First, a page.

When I got back I visited the Banaue Museum, a small but good collection of, by now, familiar Ifugao objects. These were collected by William Beyer, the son, by an Ifugao woman, of Otley Beyer, an anthopologist from Iowa who spent his whole adult life here from the early 1900’s.
At lunchtime I had a different brand of beer from the ubiquitous San Miguel (they seem to have a monopoly) which was “Colt 45” brewed by? the Heilimann Brewing Company, an American company!
After lunch I tried to visit the other museum in Banaue (populaton under 3,000 and TWO museums!) but it had moved. So I checked with the Tourist Bureau, and found its new digs out in the country a few km. Their new building wasn’t open yet but I was invited in anyway and was toured through this extensive collection by the owner, George, from Seattle. He has lived off and on in the Philippines for 30 years. This collection was far larger than any I had seen. George had bought or commissioned each piece. He said that the head-hunting was pretty much over by 1914, but it revived some during World War II when they took some Japanese heads. (I’m sure that seemed very logical to them)
Tuesday was a rigorous day. A man from the hotel helped me carry my woodcarving bundle up a long flight of stairs leading to the upper road where I could get the bus. It left at 6:35 AM just at sunup with beautiful orange haze covering the many layers of mountains all around. The plan was to take this Uyami bus to San Jose, arriving at noon; then transfer to a Baliweg bus to Manila, another four hours. At 10:30 when we (finally!) made a rest stop there was a Florida bus there also. My bus conductor suggested taking that bus as it was going directly to Manila, which I did. My woodcarvings bundle was transferred to the new bus, this time deposited in the aisle of the bus, necessitating all the passengers having to step over and around it, but they were uncomplaining. There were other bundles as well.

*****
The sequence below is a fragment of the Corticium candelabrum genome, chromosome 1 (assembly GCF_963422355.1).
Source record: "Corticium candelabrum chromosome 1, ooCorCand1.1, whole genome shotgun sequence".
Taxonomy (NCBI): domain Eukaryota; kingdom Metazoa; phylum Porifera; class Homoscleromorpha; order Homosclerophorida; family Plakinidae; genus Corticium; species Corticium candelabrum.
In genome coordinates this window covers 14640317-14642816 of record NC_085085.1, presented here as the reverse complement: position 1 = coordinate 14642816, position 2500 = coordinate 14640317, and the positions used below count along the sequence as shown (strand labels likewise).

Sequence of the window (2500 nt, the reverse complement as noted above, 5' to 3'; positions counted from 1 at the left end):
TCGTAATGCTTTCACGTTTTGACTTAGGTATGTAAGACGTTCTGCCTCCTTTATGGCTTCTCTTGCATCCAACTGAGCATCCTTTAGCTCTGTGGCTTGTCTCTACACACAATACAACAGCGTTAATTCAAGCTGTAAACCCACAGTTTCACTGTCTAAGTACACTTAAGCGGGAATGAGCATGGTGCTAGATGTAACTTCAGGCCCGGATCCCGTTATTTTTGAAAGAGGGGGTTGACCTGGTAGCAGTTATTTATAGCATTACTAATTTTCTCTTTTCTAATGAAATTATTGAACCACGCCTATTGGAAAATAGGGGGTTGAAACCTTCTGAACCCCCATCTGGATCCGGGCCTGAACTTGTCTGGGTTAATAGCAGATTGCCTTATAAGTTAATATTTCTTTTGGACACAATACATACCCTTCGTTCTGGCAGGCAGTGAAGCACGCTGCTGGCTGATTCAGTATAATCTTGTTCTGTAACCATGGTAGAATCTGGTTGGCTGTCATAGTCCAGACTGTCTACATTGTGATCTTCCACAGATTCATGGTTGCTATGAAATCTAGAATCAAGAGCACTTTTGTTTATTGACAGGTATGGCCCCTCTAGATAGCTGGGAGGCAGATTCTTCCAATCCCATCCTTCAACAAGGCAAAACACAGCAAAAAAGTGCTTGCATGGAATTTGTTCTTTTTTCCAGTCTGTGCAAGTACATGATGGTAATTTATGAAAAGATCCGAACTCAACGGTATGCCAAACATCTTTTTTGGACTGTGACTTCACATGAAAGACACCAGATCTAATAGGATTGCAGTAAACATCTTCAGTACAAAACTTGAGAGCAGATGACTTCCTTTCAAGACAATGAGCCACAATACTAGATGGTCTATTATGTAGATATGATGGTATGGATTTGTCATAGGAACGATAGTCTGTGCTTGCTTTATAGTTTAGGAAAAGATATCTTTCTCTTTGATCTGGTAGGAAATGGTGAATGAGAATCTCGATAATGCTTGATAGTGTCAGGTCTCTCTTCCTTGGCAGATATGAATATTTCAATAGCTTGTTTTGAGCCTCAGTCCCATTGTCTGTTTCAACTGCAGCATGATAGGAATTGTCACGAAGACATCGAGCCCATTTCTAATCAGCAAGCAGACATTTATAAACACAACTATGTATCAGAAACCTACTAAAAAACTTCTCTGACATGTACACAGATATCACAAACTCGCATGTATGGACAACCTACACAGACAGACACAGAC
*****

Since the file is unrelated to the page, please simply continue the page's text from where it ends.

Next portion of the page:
We arrived Manila during rush hour so all was in slow motion. It took me a half-hour to get a taxi, who good-naturedly loaded my 5 1/2 foot bundle into his cab. I finally arrived at Elana’s house at 7:15 PM—a long day!
Elana and Didi had cooked a wonderful gourmet meal of Sinagang, a soup made with broth, guava, and greens; talapia fish, milkfish, roasted Japanese eggplant with shrimp paste, rice and wine. We had shredded cantaloupe for dessert—they do that to bring the juice. Ah, my wonderful ‘Manila home’ away from home!
During my last day in Manila I had a manicure, pedicure and haircut followed by the three of us having lunch at a very good Japanese restaurant. For our last evening meal, Elana had made Pork Dinuguan, a wonderful dish made with pork and pork blood, served over rice cakes. No question, these people are foodies and excellant cooks.
The next morning at 5:30 AM they took me to the airport with my bundle, as I had decided to take it on board the airplane because of the high cost of shipping. Since it was oversized, I had to pay $300—this for a $25 souvenir.
I’m home now, and thinking back, the Philippines were kind of a surprise to me as a destination. I was expecting pretty much plain vanilla as one doesn’t hear much about the Philippines as a tourism country. The rice terraces and the Ifugao culture artifacts were superlative; the islands were very nice and hard-core snorkelers and divers told me that they are the best in the world. Some of the food was a treat, especially as cooked by my friends—who, of course, were another highlight for me. The Philippines? Try it, you’ll like it!